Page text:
Then just when you think you understand and have a sweet ending, we get another plot twist that just blew me away. The ending was totally out of the blue and made for a very interesting and though provoking ending.
The art style of the series is interesting, and took some getting used to. However once I settle on the art I found I liked it’s style. The way it goes from dark and bold for there here and now to the soft and faded style for the past made following the time changes with ease. As the story went buy I found the character designs to be both right, and at times bloody funny.
Doton Yamaaki have clearly done their research both on stem cell science and on artificial organs. Since the story uses that as the back drop the research is well used and what’s more makes the story believable. At no time during the story did I get the impression this was pure fantasy, it’s easy to believe that these sciences, and story were happening now, or in the not to distant future.
One Peace aren’t really new to publishing Japanese books in english, but this is only their third manga.
The first one “So I need to lose 15pounds” wasn’t a good release, both because of it’s content ( I mean come on a diet manga >.<) and it’s style of release. Flipped and more comic book style. The Second Tenken went to more traditional styled manga releases (and will be reviewed as soon as I get my damn copy from Amazon), and this one. However they do have a lot of experience in bringing Japanese books (novels, both fiction and non-fiction) over to the west.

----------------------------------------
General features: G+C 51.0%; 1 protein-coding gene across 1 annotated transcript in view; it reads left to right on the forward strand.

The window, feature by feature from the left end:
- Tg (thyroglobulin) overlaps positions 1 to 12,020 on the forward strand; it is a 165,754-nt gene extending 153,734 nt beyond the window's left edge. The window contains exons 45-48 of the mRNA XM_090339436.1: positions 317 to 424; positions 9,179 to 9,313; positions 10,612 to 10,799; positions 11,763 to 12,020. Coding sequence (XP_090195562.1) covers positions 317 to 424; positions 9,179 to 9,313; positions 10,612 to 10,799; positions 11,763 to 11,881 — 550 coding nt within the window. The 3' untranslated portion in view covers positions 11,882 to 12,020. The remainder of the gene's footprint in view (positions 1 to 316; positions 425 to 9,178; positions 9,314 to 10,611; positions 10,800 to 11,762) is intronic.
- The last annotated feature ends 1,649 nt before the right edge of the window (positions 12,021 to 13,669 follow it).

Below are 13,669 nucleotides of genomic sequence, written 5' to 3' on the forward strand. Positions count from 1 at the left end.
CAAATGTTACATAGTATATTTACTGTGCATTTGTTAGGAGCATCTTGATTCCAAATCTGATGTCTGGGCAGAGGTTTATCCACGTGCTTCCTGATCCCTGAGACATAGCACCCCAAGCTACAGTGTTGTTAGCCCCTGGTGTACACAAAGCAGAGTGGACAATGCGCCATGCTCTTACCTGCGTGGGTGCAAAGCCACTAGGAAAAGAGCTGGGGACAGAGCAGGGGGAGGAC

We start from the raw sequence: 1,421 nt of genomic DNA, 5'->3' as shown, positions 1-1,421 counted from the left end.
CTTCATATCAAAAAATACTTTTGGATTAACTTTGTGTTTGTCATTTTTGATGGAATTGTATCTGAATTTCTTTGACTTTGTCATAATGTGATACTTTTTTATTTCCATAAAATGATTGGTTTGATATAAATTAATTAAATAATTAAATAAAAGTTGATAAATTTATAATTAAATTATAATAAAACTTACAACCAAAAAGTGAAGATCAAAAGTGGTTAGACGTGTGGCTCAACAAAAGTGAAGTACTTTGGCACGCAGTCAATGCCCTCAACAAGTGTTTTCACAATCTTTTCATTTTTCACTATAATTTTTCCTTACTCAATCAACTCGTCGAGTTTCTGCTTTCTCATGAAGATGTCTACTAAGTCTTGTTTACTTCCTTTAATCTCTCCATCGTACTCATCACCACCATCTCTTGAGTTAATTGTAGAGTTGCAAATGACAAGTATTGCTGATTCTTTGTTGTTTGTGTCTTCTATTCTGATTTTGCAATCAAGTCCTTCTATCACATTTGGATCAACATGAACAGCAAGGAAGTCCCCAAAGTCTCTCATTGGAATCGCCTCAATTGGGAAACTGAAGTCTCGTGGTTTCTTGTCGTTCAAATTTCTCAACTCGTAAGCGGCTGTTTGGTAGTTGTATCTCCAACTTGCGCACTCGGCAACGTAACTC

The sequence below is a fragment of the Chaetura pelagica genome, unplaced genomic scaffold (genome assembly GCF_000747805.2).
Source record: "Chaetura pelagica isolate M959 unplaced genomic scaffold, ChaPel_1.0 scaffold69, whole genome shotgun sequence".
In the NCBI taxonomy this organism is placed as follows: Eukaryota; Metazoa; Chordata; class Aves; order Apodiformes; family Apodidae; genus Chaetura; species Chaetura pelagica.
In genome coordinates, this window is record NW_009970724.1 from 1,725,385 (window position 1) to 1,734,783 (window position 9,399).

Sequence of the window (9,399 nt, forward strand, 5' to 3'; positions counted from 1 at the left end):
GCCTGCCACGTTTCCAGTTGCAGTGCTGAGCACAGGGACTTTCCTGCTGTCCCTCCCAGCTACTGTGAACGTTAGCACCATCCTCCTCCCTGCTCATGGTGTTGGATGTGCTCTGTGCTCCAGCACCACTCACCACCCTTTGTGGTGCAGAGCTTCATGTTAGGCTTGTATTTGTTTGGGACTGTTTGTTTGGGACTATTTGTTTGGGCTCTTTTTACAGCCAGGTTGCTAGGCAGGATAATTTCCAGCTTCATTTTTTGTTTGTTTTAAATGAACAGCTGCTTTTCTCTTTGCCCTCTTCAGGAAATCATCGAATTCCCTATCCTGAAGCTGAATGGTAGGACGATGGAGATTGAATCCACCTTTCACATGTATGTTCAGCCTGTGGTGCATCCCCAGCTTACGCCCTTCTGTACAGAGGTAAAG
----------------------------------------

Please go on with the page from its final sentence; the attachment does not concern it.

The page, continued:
Frankly I think they did an excellent job of the release. It is a bit larger than your normal manga, but is left un-flipped. The translation is done really well, and I found it free flowing and smooth. The editing was done perfectly, the use of fonts was well chosen, the placement of translation note both as a glossary and inline were done right and neither to small or to large. Frankly I think this is the first time I’ve ever not had an issue with a publishers editing in some way.
Overall this was an excellent story that I really enjoyed and got into. I’m looking forward to seeing what One Peace release as their next manga.